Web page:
It’s not your average 14 year old that asks to go on an expedition halfway around the world, but that’s just what Kamloops’ Justine Wild did when she asked her mother if she could join the Students on Ice expedition to the Antarctic, departing Dec. 27.
“It’s a once-in-a-lifetime opportunity,” gleams Royanna Wild, the intrepid explorer’s mother. “We’re just so excited she can participate.”
It was while attending a lecture on Ernest Shackleton’s heroic expedition to Antartica that Justine first learned of Students on Ice, the organization that coordinates the educational expeditions to the world’s polar regions.
Initially, Justine didn’t meet the minimum age requirement of 14 to apply for the expedition.
“I was 13 when I found out about it, so I waited until my birthday,” says Justine. “I filled out my checklist with my perspective on the environment, what I do at school, all that sort of stuff.”
Three weeks later, her mother received the news her daughter had been accepted into the program.
“I was so excited when the letter came to us, I texted her at school hoping she’d look at her phone,” exclaims Royanna.
The Students on Ice mandate is to provide students, educators and scientists from around the world inspiring educational opportunities at the ends of the Earth, helping to foster a new understanding and respect for the planet. Now in its 11th year, the organization has escorted almost 2,000 students to both the Arctic and the Antarctic, providing a connection to the natural world that many might not otherwise have experienced.
Geoff Green, former educator and adventure guide, and now founder and CEO of Students on Ice, developed the program after seeing the affect the regions have on travellers.
“I had been seeing how profoundly impacted people were by going to the Arctic and Antarctic and I thought ‘imagine if we could give that experience to youth at the beginning of their life and how that would open new horizons and change perspectives,’” says Green.
Justine’s expedition will explore Ushuaia, at the tip of South America, before crossing the Drake Passage to the South Shetland Islands. Each day will present a new opportunity to explore landing sites and conduct scientific research as part of the Students on Ice curriculum.
“We’ll be doing some ice coring, which is an ongoing study the students started four or five years ago monitoring one particular ice cap,” says Green who ensures that students conduct meaningful research while on expedition.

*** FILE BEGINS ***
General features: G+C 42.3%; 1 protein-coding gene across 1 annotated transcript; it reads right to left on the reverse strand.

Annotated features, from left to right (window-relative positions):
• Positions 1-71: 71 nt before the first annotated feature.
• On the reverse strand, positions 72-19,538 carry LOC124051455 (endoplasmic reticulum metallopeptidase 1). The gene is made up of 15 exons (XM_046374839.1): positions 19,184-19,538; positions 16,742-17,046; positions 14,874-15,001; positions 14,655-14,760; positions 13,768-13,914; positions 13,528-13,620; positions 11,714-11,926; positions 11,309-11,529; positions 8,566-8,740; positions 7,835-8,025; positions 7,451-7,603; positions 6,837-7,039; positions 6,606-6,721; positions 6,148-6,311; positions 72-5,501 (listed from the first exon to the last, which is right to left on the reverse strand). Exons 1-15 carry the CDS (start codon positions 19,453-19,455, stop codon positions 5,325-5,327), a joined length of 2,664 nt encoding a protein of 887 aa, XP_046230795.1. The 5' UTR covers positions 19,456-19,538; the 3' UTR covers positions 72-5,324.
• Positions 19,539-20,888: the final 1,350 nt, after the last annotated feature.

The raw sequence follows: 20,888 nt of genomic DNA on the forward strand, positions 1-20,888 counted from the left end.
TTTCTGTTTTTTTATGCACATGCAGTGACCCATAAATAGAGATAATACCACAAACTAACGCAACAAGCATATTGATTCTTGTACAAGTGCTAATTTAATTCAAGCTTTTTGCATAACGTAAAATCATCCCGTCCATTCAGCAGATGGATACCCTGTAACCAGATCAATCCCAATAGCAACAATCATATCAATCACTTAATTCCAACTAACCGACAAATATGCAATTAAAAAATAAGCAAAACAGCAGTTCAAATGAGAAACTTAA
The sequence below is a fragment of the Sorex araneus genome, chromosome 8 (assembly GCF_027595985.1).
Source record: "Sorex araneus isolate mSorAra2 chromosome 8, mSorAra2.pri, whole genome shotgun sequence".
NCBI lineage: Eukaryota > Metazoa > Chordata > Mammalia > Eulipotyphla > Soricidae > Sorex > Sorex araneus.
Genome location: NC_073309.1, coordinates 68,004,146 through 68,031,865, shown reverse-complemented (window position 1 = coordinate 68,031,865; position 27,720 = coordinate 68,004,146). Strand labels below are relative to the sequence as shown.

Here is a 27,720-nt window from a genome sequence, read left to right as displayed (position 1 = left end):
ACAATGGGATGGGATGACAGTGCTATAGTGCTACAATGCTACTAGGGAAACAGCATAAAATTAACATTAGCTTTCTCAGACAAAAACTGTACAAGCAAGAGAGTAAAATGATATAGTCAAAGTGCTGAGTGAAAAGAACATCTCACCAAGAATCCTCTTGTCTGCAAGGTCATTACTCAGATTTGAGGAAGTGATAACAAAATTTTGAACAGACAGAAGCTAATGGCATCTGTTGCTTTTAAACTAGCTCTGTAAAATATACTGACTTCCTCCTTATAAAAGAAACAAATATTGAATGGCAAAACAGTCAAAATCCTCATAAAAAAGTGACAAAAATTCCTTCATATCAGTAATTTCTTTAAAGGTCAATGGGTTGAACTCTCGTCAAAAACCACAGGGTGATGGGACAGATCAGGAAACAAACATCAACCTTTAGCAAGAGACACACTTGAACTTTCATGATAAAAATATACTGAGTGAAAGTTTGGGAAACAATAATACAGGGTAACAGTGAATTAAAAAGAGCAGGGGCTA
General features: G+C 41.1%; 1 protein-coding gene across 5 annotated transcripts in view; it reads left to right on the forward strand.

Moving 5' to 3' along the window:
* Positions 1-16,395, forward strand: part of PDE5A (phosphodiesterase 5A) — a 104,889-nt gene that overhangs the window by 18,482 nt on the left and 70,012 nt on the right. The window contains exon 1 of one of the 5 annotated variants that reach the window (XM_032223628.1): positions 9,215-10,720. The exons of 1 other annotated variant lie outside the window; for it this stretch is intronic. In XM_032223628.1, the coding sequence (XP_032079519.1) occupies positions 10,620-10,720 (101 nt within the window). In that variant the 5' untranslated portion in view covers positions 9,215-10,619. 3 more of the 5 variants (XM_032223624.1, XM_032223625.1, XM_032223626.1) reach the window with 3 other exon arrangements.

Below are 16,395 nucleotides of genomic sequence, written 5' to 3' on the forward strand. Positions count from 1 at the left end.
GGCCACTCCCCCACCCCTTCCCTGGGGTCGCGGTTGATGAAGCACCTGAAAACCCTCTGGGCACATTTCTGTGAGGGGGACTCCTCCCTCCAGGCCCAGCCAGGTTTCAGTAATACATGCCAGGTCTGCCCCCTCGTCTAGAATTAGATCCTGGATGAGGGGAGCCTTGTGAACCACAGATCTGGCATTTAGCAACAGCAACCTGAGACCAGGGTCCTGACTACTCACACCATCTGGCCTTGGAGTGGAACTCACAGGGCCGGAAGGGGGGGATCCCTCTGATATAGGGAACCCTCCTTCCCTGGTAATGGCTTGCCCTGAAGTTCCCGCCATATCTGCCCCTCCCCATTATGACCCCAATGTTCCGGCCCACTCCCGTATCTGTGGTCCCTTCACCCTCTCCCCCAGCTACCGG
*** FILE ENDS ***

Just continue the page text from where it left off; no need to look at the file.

“I’m really looking forward to doing research activities because it’s all hands on stuff,” says Wild. “I’m also looking forward to learning about the affects of UV rays on the thinning ozone layers, because it’s really impacting the Antarctic.”
According to Green, Students on Ice expeditions are a life changing experience.
“Places like the Antarctic are the great equalizer, no matter what age you are,” he says, noting that most of their student explorers are operating out of their comfort zone. “Disconnecting from all those things we think are important in our society, you’re homesick, maybe you’re seasick, and by the time you get to Antarctica, you’ve been travelling for five days, you’re kind of broken down. There’s a “no technology” policy, so the kids are in withdrawal. Then they get to Antarctica and it’s so overwhelmingly beautiful, and so humbling, it builds the kids back up again. It’s a transformative experience that takes place in a relatively short time.”
There to help along the way are staff and volunteers who provide a positive, caring and nurturing environment for the students.
“We have this incredible collection of adults—scientists, teachers, artists,” says Green. “We bring our own doctors; we have field staff, adventurers, journalists, politicians, Nobel Prize winners and astronauts. A big part of the experience is the mentorship, getting the kids to learn about the life journeys these people have had.”
The journey isn’t without cost; tuition and travel expenses for Justine’s adventure are more than $13,500. A motivated young lady, she hopes to raise $10,000 herself with any shortfall being made up by her parents.
“We fully support her on her endeavour and whatever she doesn’t raise we’ll find a way to make it happen,” says her mother.
Between school commitments and band practice, Justine is busy creating crafts to sell at craft shows as well as designing encaustic wax cards she’s selling at the Sotheby’s office in Sun Peaks.
To help Justine offset her expedition costs, donations are being accepted in her name through the Students on Ice Foundation. The foundation is a registered Canadian charity and all donations are tax deductable.
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